They say from the mid-1980s the ruling Buddhist monarchy began enforcing increasingly strict laws against the ethnic Nepalese Hindu population.
"The Drukpas, the Buddhist elite, and the Hindu Lhotshampa had coexisted, largely in peace, until 1989 when the king introduced a One Nation, One People policy imposing Drukpa social norms on everyone," former Bhutan resident Vidhyapati Mishra wrote in the New York Times.
"The edict controlled the smallest details of our lives: how we ate, dressed and talked.
"The Nepali language was banned in schools, and Hindu pathshalas, or seminaries, which teach the Sanskrit scriptures were closed."
Tensions increased in the early 1990s when the Lhotshampa say they were forced out of Bhutan.
"The government enacted discriminatory citizenship laws directed against ethnic Nepalis, that stripped about one-sixth of the population of their citizenship and paved the way for their expulsion," wrote the Human Rights Watch's Bill Frelick.
In a matter of years, more than 100,000 people ended up in seven refugee camps in neighbouring Nepal, where many would live until as recently as 2015.
It was not until a coalition of countries — including Australia — came to an agreement to resettle the refugees in the mid-2000s that many were able to find a new home.
Refugee expert and Melbourne University professor of history, Joy Damousi, told News Breakfast these sort of clashes were sadly familiar around the world.
"It's a sort of ethnic cleansing," she said.
"You get these deep-seated religious tensions that come to the fore; so it's one of those groups asserting its power over another on religious grounds and ethnic grounds.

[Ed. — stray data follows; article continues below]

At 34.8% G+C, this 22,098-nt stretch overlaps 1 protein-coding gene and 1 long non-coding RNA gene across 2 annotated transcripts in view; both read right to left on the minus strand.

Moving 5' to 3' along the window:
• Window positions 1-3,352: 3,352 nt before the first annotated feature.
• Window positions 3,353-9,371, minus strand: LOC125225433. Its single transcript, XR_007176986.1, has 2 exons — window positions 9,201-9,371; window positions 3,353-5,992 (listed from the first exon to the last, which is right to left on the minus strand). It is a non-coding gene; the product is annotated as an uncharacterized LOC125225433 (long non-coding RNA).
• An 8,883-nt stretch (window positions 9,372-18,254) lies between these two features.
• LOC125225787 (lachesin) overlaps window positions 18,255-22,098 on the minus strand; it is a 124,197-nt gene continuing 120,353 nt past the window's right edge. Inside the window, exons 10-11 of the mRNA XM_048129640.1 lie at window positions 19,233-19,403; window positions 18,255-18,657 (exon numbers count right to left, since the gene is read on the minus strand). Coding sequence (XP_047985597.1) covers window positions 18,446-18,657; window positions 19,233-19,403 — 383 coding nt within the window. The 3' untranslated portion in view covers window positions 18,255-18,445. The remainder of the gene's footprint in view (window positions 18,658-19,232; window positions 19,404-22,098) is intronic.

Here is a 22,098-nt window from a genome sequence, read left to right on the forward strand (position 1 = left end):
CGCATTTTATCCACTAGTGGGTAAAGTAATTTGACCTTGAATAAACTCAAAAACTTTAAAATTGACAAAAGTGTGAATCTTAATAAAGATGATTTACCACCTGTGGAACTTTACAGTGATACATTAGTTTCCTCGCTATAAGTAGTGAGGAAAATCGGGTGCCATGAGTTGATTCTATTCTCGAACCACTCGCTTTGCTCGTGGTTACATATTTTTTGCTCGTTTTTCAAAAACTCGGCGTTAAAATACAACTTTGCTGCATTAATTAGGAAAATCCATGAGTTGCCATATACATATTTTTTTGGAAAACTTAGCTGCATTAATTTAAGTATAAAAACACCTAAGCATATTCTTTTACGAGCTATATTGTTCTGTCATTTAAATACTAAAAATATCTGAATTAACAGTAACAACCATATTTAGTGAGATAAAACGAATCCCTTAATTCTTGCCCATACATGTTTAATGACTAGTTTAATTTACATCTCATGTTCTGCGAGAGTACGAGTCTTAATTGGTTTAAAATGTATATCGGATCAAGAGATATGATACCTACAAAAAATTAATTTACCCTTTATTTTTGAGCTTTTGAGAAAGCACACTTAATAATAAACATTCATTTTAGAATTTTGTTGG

"And that is a very familiar story around the world."
Today Bhutan's government-mandated cultural preservation manifests itself in more subtle ways.
Traditional clothing is required to be worn during work hours and there is mandatory mindfulness training in schools.
"Cultural expression in Bhutan is as unique and sacred as the holy kingdom," the GNH Centre's website reads.
Spreading the word
Dr Chetri — an ethnic Nepalese man himself — is now in Australia to discuss the GNH philosophy and denied there was ethnic cleansing.
"If that is ethnic cleansing then I ask people, 'What am I doing back in Bhutan?'"
He said that while there was a process of "naturalisation" for ethnic Nepalese living in Bhutan, they were not forced to leave the country.
Instead he accused leaders among the ethnic Nepalese community of "brainwashing" the population and making them feel they had no choice but to flee.
"They created so much fear ... they exaggerated everything," he said.
"They were not told to leave the country, but there was a process to be naturalised.
"It's all fabricated by the leaders who wanted to rise up in their lives.
"By seeking power for themselves they destroyed the lives of so many people."
Dr Chetri is currently on a speaking tour in Australia and said the GNH philosophy could be adopted here.
However, he said rather than being government-led as it is in Bhutan it would need to come from the grassroots.
And he stressed the need for economic change, not cultural.
"What we can change is from the community, because we are the economy. Because of us the economy runs," he said.
"If we can educate all the consumers saying, 'OK, we don't buy clothes that produce by fossil fuels. We buy only organic material, organic food.'
"So we use different corporations and industries and they tend to change the way that you want. So the education must come at the community level."